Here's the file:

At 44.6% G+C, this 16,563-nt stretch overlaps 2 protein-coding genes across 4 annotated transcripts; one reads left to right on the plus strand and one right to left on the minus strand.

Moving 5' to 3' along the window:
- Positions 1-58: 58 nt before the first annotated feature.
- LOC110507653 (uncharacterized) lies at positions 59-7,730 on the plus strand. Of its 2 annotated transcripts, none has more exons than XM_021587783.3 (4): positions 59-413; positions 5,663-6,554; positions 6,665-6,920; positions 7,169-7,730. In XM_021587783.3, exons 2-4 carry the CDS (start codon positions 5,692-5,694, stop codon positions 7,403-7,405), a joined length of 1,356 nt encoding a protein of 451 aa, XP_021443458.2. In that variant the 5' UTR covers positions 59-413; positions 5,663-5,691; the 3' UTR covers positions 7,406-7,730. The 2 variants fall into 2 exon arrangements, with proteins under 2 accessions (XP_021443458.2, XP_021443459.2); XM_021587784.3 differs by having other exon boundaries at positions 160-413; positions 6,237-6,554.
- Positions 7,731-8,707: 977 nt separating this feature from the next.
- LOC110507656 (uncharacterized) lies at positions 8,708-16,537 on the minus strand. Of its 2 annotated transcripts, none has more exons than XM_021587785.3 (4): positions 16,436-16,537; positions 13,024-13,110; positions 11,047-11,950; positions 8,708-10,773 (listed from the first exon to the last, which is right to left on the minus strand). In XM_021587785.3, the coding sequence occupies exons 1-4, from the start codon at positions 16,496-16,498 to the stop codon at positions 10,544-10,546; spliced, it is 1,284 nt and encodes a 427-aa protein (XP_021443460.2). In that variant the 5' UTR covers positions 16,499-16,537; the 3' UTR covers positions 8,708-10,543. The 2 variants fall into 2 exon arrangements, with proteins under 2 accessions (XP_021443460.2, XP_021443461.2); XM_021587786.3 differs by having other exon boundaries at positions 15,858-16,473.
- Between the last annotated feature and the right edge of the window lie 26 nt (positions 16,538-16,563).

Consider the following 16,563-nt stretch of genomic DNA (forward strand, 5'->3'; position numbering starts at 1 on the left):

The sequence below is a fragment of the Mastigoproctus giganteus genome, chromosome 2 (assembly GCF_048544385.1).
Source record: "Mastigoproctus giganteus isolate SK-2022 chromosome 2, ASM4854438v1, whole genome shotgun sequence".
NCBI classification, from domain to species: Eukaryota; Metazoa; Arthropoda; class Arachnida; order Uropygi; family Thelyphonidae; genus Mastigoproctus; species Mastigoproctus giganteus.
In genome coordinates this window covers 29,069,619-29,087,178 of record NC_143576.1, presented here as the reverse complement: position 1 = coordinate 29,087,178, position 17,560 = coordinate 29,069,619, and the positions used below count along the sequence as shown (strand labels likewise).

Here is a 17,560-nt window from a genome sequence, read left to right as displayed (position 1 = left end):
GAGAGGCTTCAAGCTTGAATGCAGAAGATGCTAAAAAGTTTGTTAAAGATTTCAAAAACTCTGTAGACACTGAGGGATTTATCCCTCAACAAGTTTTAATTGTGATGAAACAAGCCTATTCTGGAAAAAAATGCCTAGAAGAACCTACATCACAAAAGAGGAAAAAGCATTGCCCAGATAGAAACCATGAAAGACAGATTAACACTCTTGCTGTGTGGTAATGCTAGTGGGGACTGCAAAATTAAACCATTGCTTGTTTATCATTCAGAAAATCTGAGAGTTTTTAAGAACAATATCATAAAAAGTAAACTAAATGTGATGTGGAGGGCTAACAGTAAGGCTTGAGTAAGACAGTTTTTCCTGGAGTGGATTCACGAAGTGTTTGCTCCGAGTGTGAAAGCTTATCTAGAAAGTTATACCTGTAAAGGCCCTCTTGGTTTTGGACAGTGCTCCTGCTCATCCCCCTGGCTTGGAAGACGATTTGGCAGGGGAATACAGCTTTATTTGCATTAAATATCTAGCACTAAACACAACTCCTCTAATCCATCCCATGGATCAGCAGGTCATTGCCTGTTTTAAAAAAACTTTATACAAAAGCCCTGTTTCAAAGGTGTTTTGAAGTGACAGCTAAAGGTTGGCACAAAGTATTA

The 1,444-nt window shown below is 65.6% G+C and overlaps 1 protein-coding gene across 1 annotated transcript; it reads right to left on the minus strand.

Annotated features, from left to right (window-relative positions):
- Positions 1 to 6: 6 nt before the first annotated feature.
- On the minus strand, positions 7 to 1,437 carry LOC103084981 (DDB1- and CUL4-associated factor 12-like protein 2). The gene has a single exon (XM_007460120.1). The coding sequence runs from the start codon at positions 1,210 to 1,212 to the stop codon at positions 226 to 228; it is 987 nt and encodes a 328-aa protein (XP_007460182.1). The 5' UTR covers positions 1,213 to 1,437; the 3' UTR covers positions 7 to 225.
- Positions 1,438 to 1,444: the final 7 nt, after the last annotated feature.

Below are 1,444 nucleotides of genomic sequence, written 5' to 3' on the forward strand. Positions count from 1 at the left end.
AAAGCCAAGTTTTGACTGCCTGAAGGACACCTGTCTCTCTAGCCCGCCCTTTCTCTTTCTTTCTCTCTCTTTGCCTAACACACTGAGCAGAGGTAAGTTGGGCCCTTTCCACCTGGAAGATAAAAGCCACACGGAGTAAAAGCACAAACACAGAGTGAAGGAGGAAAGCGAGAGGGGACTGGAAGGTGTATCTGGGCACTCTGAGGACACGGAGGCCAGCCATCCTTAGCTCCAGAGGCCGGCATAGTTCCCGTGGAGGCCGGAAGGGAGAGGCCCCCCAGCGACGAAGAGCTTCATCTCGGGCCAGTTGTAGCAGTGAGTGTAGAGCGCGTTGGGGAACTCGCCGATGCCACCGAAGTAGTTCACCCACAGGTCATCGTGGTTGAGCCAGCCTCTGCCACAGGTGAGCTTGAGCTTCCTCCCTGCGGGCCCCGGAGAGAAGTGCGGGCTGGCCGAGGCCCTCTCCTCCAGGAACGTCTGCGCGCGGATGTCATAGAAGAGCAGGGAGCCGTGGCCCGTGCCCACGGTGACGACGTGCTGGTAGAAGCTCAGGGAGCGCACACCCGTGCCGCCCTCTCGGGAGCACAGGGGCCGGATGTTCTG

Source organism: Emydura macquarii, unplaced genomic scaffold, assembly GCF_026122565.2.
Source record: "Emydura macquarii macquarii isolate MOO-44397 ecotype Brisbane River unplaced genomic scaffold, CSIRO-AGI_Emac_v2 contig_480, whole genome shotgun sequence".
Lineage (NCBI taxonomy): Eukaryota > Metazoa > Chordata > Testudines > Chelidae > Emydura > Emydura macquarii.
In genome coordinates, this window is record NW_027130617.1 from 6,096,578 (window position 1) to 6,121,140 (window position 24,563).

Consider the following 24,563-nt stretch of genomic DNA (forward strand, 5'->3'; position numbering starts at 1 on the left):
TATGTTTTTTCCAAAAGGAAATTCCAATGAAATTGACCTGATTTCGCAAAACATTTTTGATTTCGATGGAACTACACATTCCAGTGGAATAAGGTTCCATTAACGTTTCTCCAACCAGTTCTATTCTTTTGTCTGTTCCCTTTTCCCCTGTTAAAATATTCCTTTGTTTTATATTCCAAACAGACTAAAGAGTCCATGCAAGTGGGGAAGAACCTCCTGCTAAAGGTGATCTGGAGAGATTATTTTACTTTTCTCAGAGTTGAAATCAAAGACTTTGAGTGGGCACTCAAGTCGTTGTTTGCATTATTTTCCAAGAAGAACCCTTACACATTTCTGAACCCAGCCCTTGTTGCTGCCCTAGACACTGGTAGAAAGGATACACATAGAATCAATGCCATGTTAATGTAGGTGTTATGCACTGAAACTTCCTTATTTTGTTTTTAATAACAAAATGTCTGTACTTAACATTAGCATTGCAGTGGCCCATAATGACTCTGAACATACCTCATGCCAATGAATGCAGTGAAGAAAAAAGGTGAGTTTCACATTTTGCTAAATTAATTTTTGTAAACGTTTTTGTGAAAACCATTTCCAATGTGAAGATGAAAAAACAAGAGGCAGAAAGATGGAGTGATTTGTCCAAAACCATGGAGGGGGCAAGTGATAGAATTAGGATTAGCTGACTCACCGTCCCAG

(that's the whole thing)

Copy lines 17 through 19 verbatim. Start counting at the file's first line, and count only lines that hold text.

- Positions 1 to 6: 6 nt before the first annotated feature.
- On the minus strand, positions 7 to 1,437 carry LOC103084981 (DDB1- and CUL4-associated factor 12-like protein 2). The gene has a single exon (XM_007460120.1). The coding sequence runs from the start codon at positions 1,210 to 1,212 to the stop codon at positions 226 to 228; it is 987 nt and encodes a 328-aa protein (XP_007460182.1). The 5' UTR covers positions 1,213 to 1,437; the 3' UTR covers positions 7 to 225.
- Positions 1,438 to 1,444: the final 7 nt, after the last annotated feature.